Oh, nonprofits. So much goodwill and so much heart. But organizations don’t thrive on goodwill and heart alone. In his report, Marketing & Communications in Nonprofit Organizations, David Williamson outlines nine “morals” that nonprofits should implement. Although each one is interesting, I found the following three the most important:
Moral #1: Don’t just communicate. Market.
What It Means: Williamson differentiates communication and marketing as follows: communicating typically appeals to the head while marketing is more emotional. Nonprofits must find a balance of the two in order to be successful–the push of communication and the pull of marketing.
Who’s Doing It: A great example of this push and pull is a nonprofit called Helping Up Mission, located in my hometown of Baltimore. The organization takes in men who are addicted to drugs, homeless, and hopeless and transforms their lives through a very intensive rehabilitation and education program.
Helping Up Mission marketing is both informative and full of heart. It is factual and emotional. By listening to a radio spot or reading up on the organization, it is clear what the mission is as well as the genuine desire to breed hope backing it…a truly remarkable place.
Moral #2: Your mission should drive your marketing. If you are trying to change individual behaviors or social norms it’s time to invest in social marketing.
What It Means: Nonprofits should be wholly themselves in the way they choose to market their organization. They must stick to their mission and purpose at every point of contact with the world. And they should be marketing themselves if they want to accomplish their missions.
Who’s Doing It: Compassion International, an organization I support personally. The nonprofit provides international child sponsorship. But they don’t just accept donations; instead those who want to get involved actually sponsor a child. I sponsor a little girl in Tanzania named Janeth, who I exchange letters and photos with, send gifts on her birthday, and receive crayon drawings from.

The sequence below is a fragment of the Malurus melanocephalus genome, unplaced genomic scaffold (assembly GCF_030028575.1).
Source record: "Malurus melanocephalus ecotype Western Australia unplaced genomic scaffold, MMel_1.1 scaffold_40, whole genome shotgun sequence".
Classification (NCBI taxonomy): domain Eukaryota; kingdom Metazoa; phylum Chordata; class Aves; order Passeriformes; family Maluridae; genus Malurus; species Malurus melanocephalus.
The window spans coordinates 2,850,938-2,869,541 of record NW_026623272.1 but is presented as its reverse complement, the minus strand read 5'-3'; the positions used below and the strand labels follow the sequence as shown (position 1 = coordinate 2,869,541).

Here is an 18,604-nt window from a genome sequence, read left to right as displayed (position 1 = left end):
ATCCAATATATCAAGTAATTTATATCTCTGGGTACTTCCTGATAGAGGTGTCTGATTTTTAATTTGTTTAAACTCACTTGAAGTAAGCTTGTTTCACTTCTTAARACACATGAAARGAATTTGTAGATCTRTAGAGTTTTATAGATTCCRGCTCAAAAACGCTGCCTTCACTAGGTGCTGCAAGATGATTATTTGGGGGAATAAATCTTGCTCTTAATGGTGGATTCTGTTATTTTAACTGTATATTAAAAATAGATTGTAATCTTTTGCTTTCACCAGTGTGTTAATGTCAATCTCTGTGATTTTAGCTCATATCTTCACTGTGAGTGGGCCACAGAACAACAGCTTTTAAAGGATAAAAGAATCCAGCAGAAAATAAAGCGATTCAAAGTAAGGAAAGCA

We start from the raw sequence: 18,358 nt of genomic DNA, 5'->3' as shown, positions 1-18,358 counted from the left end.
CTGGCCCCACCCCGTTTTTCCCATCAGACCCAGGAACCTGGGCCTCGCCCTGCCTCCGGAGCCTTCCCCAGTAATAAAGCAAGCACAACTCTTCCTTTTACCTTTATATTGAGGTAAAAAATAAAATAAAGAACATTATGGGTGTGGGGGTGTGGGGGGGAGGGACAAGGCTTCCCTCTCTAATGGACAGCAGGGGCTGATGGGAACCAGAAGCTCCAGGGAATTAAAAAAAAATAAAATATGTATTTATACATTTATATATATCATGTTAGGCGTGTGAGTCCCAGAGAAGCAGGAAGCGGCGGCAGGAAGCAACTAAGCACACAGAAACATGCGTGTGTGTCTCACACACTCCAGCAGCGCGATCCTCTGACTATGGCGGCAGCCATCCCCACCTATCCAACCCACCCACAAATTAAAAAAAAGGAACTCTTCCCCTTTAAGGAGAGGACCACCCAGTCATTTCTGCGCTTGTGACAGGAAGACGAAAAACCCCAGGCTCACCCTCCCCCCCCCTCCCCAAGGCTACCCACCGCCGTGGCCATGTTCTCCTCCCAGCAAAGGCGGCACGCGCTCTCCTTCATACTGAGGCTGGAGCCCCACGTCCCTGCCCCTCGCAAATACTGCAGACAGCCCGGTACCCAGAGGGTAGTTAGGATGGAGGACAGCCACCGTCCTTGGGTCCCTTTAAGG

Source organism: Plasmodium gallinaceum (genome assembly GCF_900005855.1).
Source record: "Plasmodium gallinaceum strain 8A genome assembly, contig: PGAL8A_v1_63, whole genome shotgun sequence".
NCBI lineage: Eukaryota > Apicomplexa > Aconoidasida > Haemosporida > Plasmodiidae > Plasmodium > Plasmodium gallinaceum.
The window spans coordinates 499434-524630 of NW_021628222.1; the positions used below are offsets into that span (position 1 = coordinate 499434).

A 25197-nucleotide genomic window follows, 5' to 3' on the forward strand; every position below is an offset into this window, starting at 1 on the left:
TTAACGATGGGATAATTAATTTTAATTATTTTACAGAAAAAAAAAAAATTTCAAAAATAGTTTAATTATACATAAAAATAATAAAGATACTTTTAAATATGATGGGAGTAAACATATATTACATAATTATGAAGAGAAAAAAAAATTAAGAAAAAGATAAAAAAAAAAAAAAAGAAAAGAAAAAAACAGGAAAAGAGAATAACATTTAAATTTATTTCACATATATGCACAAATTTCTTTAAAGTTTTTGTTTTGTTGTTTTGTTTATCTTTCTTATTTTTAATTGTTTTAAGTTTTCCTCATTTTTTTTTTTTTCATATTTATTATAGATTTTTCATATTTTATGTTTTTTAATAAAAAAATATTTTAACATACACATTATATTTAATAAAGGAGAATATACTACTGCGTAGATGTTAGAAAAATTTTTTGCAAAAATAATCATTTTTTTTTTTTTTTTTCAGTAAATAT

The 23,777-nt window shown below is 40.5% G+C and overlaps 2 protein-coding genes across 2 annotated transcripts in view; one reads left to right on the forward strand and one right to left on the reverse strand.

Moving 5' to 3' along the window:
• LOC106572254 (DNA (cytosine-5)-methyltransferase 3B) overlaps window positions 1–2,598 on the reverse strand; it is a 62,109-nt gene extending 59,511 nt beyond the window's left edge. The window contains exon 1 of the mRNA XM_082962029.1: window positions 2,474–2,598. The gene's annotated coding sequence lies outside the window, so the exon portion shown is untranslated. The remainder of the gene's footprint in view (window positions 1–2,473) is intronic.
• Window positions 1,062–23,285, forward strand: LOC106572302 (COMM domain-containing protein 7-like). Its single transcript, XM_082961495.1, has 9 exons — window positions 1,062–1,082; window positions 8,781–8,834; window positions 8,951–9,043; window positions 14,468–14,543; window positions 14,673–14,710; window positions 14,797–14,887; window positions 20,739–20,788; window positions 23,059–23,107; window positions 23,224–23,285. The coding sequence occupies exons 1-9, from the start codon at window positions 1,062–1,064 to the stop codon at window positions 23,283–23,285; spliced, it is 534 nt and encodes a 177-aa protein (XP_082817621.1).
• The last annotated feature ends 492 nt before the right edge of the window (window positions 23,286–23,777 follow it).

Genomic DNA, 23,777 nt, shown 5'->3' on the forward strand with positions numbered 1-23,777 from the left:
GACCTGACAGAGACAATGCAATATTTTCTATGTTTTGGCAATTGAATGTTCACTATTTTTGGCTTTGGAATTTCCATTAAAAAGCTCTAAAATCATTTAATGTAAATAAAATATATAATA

Compassion is about people. So they market helping people. At many church events, concerts, and more, Compassion volunteers set up tables full of sponsorship packets like the one above. They aren’t just informational, they actually contain photos, letters, and personal information about a single child. These packets market their mission perfectly–support one child, change her life. I had no intention of sponsoring a child when I attended a Tenth Avenue North concert a few years ago…but when I saw sweet Janeth’s face and read her story, I signed up as her sponsor. Powerful marketing was the reason.
Moral #3: There is no such thing as the general public. Find the audience that matters most to your mission and focus on them like a laser beam.
What It Means: My internship’s mission is ringing in my head: “Blue Ocean Ideas exists to help organizations tell the truth about who they are, faster” (thank you Blue Ocean Ideas!). No organization can be everything to everyone. Nonprofits must figure out who they are and what they stand for…and then figure out who matters most to them.
Who’s NOT Doing It: Susan G. Komen. I mean really, this organization has pink ribbons on ev.ery.thing. The nonprofit’s lack of focus has watered down its mission. Don’t get me wrong, I am a huge supporter of breast cancer awareness. But KFC fried chicken buckets or hand guns are not the place for awareness–those surely doesn’t fall into Susan G. Komen’s mission, “To save lives and end breast cancer forever by empowering people, ensuring quality of care for all and energizing science to find the cures.”